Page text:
Thunderstorms occur anywhere that warm moist air has absorbed enough heat to make the air less dense than the surrounding air. This commonly occurs along cold fronts, but can occur in other places as well, particularly where daytime heating forms hot air near the Earth's surface. As the warm moist air rises it begins to cool and water begins to condense into tiny droplets that form clouds. Condensation of the water droplets in the clouds releases the latent heat of evaporation, adding heat to the rising air, thus decreasing its density and allowing it to rise to higher levels in the atmosphere.
This rising air, called an updraft, starts to build clouds to heights of up to 6 km. Further rising and cooling within the clouds causes more condensation, as well as the formation of ice crystals which release further latent heat and build cloud heights up to 12 km. Eventually the water droplets and ice crystals in the clouds become so large that they can no longer be supported by the uprising air mass, and they begin to fall forming rapid downdrafts on the leading edge of the cloud. In the mature stage of thunderstorm development updrafts and downdrafts operate side by side within the cloud. This is the most dangerous stage of a thunderstorm because of the high winds accompanying the downdrafts, the heavy rain, as well as thunder, lightening, and possible hail and tornado development. Eventually the cloud reaches the dissipating stage as the downdrafts drag in so much cool dry air that it prevents further updrafts of warm moist air. With lack of updrafts of warm moist air, the cloud begins to dissipate and eventually it stops raining
can form as single cells, with only one cloud mass, or
as multiple cells, with several clouds moving along a
Although thunderstorms can occur nearly everywhere, they show an unequal distribution over Australia. Areas that receive the highest number of thunderstorms are areas where warm moist air moves southward from the tropics.
Hail is a rain of semi-spherical, concentrically layered ice balls th`t are dropped from some thunderstorms. Hail rarely kills people, but it does heavy damage to agriculture, roofs, and automobiles. The conditions necessary to form hail during a thunderstorm are:Large thunderstorms with high cloud tops formed from hot moist rising air. Upper level cold air with a large temperature contrast between the upper level air and the rising moist air. Strong updrafts within the thunderstorm to keep hailstones suspended in the cloud while layers of ice are added to the stones. When the stones become too large to be suspended by the cloud they fall to the surface as hail. Although thunderstorms are most common along the Gulf coast, thunderstorms that produce hail are more common in the mid-continent region where temperature contrasts between upper air masses and the rising hot air are greater. Hail can range from pea-size stones to grapefruit size stones.
Lightning is the electrical discharge from clouds that causes thunder. Thus, lightning occurs from all thunderstorms. lightning is the major cause of forest fires and results in many deaths. Deaths from lightning have a similar distribution to the occurrence of thunderstorms, with Florida having both the most thunderstorms and the most lightning deaths.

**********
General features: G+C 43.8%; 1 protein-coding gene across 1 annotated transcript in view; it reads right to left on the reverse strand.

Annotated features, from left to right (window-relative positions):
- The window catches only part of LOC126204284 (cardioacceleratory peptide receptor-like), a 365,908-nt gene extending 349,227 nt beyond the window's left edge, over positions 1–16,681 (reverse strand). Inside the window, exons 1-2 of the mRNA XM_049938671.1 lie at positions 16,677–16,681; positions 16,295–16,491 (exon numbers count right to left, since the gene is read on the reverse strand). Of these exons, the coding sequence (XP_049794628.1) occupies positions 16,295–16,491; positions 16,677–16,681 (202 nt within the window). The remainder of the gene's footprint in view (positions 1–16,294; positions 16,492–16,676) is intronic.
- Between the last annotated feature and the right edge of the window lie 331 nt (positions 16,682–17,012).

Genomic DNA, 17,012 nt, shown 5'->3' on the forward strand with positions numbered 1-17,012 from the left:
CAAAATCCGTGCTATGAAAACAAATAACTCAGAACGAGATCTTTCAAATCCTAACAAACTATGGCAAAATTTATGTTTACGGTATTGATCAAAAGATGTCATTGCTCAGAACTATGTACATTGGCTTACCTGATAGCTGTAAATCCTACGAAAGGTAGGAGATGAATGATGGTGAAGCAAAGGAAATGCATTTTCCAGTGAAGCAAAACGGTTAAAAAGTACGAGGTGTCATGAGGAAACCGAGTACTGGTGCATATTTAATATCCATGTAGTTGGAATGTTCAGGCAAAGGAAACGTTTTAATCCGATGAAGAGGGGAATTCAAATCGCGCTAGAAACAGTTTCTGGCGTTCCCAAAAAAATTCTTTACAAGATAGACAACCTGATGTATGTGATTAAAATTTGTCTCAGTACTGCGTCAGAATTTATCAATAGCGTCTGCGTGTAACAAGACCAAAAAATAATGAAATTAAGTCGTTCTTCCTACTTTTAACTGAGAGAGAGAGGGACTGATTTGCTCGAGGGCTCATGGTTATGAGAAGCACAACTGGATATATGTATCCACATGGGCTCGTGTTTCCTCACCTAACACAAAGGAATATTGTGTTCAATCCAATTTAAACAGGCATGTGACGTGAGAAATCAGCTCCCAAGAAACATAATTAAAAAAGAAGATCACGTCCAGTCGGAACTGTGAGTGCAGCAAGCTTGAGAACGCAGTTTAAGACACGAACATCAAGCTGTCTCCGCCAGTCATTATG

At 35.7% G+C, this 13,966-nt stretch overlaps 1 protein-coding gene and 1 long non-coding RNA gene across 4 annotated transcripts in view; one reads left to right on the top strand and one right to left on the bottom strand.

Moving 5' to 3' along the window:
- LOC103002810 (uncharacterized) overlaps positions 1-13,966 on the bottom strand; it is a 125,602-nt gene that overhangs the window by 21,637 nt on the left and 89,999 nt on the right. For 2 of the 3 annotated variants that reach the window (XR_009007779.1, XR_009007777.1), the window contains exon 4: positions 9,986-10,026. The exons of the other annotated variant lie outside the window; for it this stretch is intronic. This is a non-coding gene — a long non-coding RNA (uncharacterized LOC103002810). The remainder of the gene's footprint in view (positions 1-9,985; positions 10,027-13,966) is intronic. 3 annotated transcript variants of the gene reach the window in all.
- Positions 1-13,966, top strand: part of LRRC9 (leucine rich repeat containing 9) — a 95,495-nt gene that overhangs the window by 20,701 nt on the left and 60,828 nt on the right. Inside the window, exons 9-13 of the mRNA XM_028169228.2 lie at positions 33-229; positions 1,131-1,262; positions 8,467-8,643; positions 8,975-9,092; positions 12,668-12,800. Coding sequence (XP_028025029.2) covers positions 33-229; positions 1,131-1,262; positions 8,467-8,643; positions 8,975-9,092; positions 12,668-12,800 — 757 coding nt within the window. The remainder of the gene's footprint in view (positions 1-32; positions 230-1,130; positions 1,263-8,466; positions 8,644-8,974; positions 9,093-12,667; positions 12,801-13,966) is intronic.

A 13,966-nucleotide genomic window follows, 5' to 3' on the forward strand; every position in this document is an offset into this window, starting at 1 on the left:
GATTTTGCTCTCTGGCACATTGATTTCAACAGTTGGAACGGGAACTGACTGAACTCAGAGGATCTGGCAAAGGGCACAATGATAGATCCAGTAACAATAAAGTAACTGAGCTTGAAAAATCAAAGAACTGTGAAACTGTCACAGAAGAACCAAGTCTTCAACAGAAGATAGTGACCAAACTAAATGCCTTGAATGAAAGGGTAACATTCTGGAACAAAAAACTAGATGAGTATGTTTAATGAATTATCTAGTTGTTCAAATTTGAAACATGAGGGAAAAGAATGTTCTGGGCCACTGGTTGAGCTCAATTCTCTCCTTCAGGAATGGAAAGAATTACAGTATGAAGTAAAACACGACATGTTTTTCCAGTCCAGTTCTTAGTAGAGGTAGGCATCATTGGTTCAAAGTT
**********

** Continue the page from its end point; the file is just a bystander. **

Deaths from lightning usually occur outdoors as seen in the following table:
|Locations of Lightning Strikes (USA)|
|Open fields, sport fields||26%|
|On boats & in water-related activity||12%|
|On tractors & heavy road equipment||6%|
Lightning is caused by an imbalance of electrical charge between and within clouds and the ground. Most of you have simulated lightning by walking across a carpet on a dry day and then touching a metal object like a door knob. Static electrical charge builds on your body and is discharged to the door knob as a bolt of electricity. During the buildup of a thundercloud, charged particles of water droplets and ice become separated in the cloud. Positively charged particles are moved to the top of the cloud and negatively charged particles are moved to the bottom of the cloud.
The thundercloud then begins to interact with the ground. The negatively charged part of the cloud induces a build-up of positive charges on the ground. Similarly beneath the upper positively charged part of the cloud negative charges are induced in the ground below. When the difference in voltage between the oppositely charged parts of the cloud and the ground become great enough, the electricity is discharged as a bolt of lightning.
Note that lightning can travel from the cloud to the ground, from the ground to the cloud, and within the cloud itself. lightning travels at speeds of about 160,000 km/h (100,000 miles per hour), and usually includes several strokes that all occur within about 1/2 of a second. The discharge of electricity during a bolt of lightning heats up the air surrounding the bolt causing rapid expansion of the air. It is this rapid expansion of the air that causes the sound we call thunder.